Long Live Pakistan!

India’s long-term interests therefore call for New Delhi to insist on strengthening state institutions
vis-à-vis the military establishment now, at a time when outside powers are interested in Pakistan’s stability. Even as India engages President Musharraf bilaterally, a separate multilateral process will allow it to pursue other imperatives of the stabilization process.

India’s new challenge is to steady Pakistan’s boat

Excerpts from an article in the January 2008 issue of Pragati:

Photo: Jawad Zakariya/Flickr
Photo: Jawad Zakariya

A stable, internally reconciled Pakistan is in India’s interests. Ah! Wouldn’t that mean that it will only pursue its age-old anti-India agenda with even more vigour? Not quite. Because a Pakistan that continues to pursue irredentist goals in Kashmir or indeed, seeks to foment terrorism elsewhere in India can neither be internally reconciled nor be stable. For what is its current, perhaps existential crisis, than proof of this?

A stable Pakistan does not necessarily mean a friendly Pakistan—rather, it is a necessary condition for stable India-Pakistan relations. Whether stability will lead to peace and normality depends on a number of factors. But it will provide India with the space to proceed, relatively undisturbed, on the path to its own development.

So what India really needs is not a peace process, but rather, a stabilisation process. In the short-term this would call for preventing Pakistan’s political crisis from causing it to collapse, and in the long-term ensuring that it builds a sustainable‘ business model’ for itself.

Ah! Why bother, you might ask. Isn’t it just as well, besides much easier, to just let it collapse and split into a number of smaller states? Well, even if that destination itself were desirable, the journey is likely to be so violent that any sense of schadenfreude that Indians might feel would melt away under the costs of having to deal with a crisis next door that would be several Partitions rolled into one. And the presence of nuclear weapons, facilities and scientists on the one hand and the advance of radical Islam on the other should drive home the reality that both journey and destination are not to be wished for, and certainly not to be aimed for.

Of the umpteen challenges to the stabilization process, two stand out for their immediacy: First, India must devise a new mechanism for dealing with the various power centres that hold sway in Pakistan. Second, India is now forced to plan for an entirely new threat: the risk that al Qaeda and its Pakistani constituents will seize control of deliverable nuclear weapons or their components.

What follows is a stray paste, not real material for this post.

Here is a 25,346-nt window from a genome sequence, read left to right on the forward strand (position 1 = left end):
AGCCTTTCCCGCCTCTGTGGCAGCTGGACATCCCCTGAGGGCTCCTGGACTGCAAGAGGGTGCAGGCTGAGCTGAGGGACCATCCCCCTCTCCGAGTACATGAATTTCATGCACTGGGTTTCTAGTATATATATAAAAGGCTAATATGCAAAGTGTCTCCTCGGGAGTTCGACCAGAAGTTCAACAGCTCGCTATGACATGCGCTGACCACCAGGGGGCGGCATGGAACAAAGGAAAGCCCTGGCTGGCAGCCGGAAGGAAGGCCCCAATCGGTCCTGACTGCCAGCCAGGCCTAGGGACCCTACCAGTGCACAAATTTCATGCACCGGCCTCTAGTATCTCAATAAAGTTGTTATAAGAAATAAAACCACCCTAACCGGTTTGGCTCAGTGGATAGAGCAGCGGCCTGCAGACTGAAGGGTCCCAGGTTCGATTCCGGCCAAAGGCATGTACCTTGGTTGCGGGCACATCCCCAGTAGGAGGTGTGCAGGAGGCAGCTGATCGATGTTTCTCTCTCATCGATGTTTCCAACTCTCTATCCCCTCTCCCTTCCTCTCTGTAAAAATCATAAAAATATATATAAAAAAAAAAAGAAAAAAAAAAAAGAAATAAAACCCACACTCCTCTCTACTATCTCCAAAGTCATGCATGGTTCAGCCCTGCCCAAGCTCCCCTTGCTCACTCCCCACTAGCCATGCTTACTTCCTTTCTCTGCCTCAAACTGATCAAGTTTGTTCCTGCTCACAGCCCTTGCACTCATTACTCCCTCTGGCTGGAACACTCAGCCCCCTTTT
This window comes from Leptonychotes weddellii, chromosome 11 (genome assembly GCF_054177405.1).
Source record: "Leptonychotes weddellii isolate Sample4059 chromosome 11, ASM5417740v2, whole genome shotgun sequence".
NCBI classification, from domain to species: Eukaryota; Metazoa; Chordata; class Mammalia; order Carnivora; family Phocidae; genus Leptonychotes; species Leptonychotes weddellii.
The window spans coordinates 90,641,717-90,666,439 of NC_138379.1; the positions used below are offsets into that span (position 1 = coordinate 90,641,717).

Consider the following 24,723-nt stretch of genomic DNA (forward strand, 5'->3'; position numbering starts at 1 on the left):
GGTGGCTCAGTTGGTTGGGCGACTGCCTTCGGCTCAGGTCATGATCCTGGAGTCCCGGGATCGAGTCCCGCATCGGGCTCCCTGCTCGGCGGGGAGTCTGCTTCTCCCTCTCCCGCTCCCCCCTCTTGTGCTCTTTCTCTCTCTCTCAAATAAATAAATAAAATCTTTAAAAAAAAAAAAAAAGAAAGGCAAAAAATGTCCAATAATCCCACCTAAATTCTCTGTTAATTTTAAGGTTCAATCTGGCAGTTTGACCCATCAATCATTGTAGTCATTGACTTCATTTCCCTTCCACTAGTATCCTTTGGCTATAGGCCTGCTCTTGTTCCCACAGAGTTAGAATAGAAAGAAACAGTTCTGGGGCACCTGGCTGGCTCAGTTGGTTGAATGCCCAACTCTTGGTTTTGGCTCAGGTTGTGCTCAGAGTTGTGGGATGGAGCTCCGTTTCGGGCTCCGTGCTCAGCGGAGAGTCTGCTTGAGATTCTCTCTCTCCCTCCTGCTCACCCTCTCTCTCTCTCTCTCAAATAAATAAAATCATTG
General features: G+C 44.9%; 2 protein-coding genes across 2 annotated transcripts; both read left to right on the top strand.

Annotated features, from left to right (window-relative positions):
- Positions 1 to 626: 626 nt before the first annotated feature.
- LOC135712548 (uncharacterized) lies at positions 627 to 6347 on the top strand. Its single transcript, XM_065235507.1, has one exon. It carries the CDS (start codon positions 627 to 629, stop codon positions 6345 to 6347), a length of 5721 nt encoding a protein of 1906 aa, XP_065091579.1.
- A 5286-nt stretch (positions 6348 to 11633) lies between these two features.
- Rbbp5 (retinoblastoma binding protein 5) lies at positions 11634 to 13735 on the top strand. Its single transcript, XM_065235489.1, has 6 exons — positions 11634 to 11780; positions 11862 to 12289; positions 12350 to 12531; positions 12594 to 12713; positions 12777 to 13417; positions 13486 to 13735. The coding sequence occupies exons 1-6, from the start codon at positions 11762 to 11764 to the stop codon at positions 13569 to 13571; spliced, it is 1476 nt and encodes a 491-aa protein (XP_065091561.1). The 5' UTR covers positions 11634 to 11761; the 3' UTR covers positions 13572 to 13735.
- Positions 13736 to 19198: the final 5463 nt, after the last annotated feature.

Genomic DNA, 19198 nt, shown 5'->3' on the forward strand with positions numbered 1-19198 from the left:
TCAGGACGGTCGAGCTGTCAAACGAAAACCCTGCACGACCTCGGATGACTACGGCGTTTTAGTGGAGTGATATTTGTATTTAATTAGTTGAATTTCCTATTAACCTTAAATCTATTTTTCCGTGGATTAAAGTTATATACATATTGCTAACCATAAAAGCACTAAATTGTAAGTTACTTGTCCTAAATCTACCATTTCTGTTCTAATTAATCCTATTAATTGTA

India’s long-term interests therefore call for New Delhi to insist on strengthening state institutions vis-à-vis the military establishment now, at a time when outside powers are interested in Pakistan’s stability. Even as India engages President Musharraf bilaterally, a separate multilateral process will allow it to pursue other imperatives of the stabilization process.

Download the issue to read the whole thing »

A lesson in opposites

Why doesn’t Karan Thapar dare to call anti-Hindutva by its name?

In an op-ed that wishes for Narendra Modi’s ‘sudden removal’, (via Offstumped) Karan Thapar writes:

Where does this leave the regional parties and the Left? They may retain their identity, even their present base, but they will have to line-up behind Modi or Sonia, in the saffron camp or the liberal/secular one. They may even have to submerge themselves within the broad appeal of the camp they belong to. [HT]

Now calling for parties to line-up against Modi is fine. But why the subterfuge? For neither Sonia Gandhi, nor the Left nor any of the regional parties are truly secular. And they are far from being “liberal”.

Secularism and Liberalism are lofty principles. The word that Thapar should use is anti-Hindutva. Will Thapar, Sonia Gandhi or anyone else in that camp dare declare that they are anti-Hindutva?

Guest post: Benazir’s sacrifice changed little

In the bloody arc of history, is Ms. Bhutto’s murder truly as seismic as is being claimed?

by Primary Red

She’s been in political exile for over a decade. Her Washington influence is only of recent vintage. India has been lukewarm to her attempted return to power.

Her killing is clearly reprehensible. But it does little to change the dynamics among Pakistan’s real political powerbrokers. For them, she and her party were mere pawns and her martyrdom has changed nothing. Of the key players: the military, the ISI-jihadi nexus, Saudi Arabia, US, China, and India, the first three come out ahead. What’s new?
Continue reading “Guest post: Benazir’s sacrifice changed little”

Narendra Modi’s foreign affairs

The Gujjus of Astrakhan

Newspaper columns this week are mostly about Narendra Modi, and mostly about domestic issues. Those interested in foreign affairs will find K P Nayar’s piece in The Telegraph of interest: